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Nothing is quite so powerful as the popular media - movies, books, television - when it comes to creating perceptions of people or stereotypes.

Just ask any American Indian. Perhaps more than any other ethnic group, American Indians - both past and present - have suffered horribly at the hands of the popular media, which has portrayed them alternately as savages, buffoons and drunks."The first images people have of Native Americans is grunting savages who just hung around in caves, stayed dirty and barely subsisted," said W. Michael Gear, an archaeologist and novelist. "From an archaeological perspective, they did none of those things."

But perceptions are hard to change. They've been part of the popular literature so long that fiction somehow assumed a cloak of pseudo-accuracy in the minds of many people.

Granted, the stereotyping of the American Indian has been around since Columbus decided to haul a few local Caribs back to Spain for show-and-tell. But it may have reached its zenith in 1939 with the release of the John Wayne classic "Stagecoach" - a movie that defined the "whooping savage" stereotype and shaped public attitudes about American Indians for the next 30 years and on a popular scale never seen before.

"The stereotypes are still prevalent, and they run the gamut: Indians are drunk, lazy, shiftless, and they don't have a protestant work ethic. And they are definitely perceived as ignorant," Gear observed.

The popular media, perhaps feeling the pinch of white guilt, has made a concerted effort in recent years to shed American Indian stereotypes with movies like "Black Robe," "The Mission" and the overly romanticized "Dances With Wolves," last year's Academy Award winner for best picture.

"What `Dances' did was cause us to step back and think about how we see Indian peoples," said Deseret News movie critic Chris Hicks.

Gear and his wife, Kathleen, have also tried to change how the world sees prehistoric American Indians through a series of best-selling books - novels based on archaeological research. Their latest book, "People of the Earth," takes place in the deserts of southeastern Utah.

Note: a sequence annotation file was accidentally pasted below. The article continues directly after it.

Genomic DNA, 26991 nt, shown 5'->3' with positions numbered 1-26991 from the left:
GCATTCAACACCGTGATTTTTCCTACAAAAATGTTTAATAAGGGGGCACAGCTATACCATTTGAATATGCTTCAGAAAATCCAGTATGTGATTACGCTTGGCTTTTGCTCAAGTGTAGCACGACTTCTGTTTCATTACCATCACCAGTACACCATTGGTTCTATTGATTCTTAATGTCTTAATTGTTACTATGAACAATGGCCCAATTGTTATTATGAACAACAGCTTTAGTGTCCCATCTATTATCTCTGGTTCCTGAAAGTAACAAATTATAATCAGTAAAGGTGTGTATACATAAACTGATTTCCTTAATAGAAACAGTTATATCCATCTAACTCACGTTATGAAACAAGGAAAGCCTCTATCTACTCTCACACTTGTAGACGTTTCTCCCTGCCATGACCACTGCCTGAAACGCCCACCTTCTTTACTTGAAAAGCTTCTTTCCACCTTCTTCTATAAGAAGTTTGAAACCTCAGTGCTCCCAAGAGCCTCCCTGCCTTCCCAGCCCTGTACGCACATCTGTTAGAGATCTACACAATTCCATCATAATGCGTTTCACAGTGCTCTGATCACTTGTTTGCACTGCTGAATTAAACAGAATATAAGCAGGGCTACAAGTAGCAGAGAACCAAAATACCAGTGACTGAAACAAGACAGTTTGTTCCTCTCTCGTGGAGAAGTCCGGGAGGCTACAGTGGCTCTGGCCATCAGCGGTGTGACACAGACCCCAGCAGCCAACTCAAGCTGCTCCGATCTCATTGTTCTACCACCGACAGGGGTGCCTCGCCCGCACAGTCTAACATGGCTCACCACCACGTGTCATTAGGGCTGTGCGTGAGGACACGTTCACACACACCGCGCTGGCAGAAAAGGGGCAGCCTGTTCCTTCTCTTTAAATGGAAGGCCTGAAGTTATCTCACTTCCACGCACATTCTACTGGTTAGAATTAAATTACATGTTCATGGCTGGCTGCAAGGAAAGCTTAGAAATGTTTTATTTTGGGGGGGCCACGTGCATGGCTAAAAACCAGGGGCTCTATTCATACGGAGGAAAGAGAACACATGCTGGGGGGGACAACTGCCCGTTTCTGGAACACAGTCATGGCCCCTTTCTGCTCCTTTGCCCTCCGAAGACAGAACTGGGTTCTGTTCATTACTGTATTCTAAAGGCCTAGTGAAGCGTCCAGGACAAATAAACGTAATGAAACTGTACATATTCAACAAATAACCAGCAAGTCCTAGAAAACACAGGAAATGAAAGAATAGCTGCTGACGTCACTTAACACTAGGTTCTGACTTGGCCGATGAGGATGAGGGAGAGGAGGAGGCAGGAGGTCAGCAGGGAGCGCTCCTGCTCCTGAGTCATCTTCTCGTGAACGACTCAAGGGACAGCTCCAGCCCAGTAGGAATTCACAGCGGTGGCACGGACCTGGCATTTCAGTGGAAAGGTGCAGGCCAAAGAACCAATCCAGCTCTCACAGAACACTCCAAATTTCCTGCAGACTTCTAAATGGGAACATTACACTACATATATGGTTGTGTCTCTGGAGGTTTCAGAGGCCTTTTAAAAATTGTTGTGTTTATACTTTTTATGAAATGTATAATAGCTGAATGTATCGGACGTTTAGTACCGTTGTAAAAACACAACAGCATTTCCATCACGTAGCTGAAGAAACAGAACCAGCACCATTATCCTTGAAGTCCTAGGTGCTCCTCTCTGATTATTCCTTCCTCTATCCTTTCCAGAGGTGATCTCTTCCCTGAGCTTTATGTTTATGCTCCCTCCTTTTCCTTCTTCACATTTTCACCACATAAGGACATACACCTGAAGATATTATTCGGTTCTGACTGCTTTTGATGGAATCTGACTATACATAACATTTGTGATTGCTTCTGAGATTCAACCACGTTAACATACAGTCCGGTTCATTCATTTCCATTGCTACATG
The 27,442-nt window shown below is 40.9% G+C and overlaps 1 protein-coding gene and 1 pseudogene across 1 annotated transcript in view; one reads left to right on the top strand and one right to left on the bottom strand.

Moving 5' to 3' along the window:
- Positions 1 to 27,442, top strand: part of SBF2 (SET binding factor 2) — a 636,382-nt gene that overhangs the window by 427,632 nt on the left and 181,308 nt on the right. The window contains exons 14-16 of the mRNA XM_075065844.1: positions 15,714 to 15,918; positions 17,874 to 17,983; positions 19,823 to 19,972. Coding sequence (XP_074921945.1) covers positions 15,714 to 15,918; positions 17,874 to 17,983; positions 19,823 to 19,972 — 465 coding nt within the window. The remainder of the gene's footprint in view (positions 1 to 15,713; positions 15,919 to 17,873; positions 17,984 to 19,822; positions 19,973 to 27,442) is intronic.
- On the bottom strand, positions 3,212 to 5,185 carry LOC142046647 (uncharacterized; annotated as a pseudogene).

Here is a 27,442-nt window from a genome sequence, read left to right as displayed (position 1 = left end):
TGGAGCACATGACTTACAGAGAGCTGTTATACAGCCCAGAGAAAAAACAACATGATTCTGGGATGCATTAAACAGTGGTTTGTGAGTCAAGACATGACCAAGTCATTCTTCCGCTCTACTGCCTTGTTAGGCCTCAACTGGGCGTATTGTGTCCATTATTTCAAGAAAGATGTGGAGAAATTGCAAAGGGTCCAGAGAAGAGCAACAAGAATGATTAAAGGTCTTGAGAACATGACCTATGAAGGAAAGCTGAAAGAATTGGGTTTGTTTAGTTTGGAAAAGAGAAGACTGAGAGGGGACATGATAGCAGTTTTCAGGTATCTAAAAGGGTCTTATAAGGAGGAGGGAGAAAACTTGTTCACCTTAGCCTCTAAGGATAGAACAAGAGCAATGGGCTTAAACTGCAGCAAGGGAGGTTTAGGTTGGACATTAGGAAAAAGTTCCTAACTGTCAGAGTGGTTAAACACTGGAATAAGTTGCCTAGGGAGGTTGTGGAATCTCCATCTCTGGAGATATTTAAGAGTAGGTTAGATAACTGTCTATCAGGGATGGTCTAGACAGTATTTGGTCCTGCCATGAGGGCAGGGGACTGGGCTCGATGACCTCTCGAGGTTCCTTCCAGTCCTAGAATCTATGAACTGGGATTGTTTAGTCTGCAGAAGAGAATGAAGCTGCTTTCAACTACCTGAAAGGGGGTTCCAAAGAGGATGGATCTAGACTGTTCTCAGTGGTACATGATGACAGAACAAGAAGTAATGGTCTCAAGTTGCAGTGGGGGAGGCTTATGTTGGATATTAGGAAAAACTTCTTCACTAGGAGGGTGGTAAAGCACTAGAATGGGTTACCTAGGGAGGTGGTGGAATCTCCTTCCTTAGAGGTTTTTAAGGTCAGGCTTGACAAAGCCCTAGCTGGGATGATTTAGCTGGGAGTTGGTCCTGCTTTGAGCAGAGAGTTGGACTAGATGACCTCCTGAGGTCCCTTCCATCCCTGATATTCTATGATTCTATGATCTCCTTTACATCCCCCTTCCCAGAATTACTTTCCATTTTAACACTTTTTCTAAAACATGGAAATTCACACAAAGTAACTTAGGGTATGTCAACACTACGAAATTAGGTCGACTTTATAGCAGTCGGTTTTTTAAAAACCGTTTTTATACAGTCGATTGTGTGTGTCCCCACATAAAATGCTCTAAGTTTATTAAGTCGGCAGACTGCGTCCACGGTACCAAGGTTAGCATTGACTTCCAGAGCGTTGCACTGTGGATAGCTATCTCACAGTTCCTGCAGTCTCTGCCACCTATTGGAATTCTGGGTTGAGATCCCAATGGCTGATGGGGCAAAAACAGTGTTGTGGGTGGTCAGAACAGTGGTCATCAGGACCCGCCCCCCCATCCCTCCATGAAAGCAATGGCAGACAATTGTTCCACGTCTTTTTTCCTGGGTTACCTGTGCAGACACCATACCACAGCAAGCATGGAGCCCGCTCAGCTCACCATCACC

The images in the books are hardly stereotypical. They are images of native peoples with complex ideologies, fully developed languages, elaborate social structures and a marvelous capacity to exploit limited resources from an uncooperative environment.

What is particularly disturbing to the Gears is that even American Indians have lost much of their own heritage. "Not only are Euro-Americans ignorant about Native American culture, but we eliminated any vestiges of Native American culture," Gear said.

"We picked up their kids, made their religious observances illegal, cut their hair and eliminated their understanding of their own culture to the point they have no concept beyond the white myths we created for them. We have done our best to deprive them of who they are."

The ultimate deprivation may be loss of dignity, fueled by stereotypes so deeply ingrained they may never be erased.

As the recipients of generations of inaccurate stereotypes themselves, Utahns in particular should be sensitive to American Indian stereotypes. And maybe it's a good time for all Utahns to "step back" and re-evaluate how we perceive people who may be "different" from ourselves.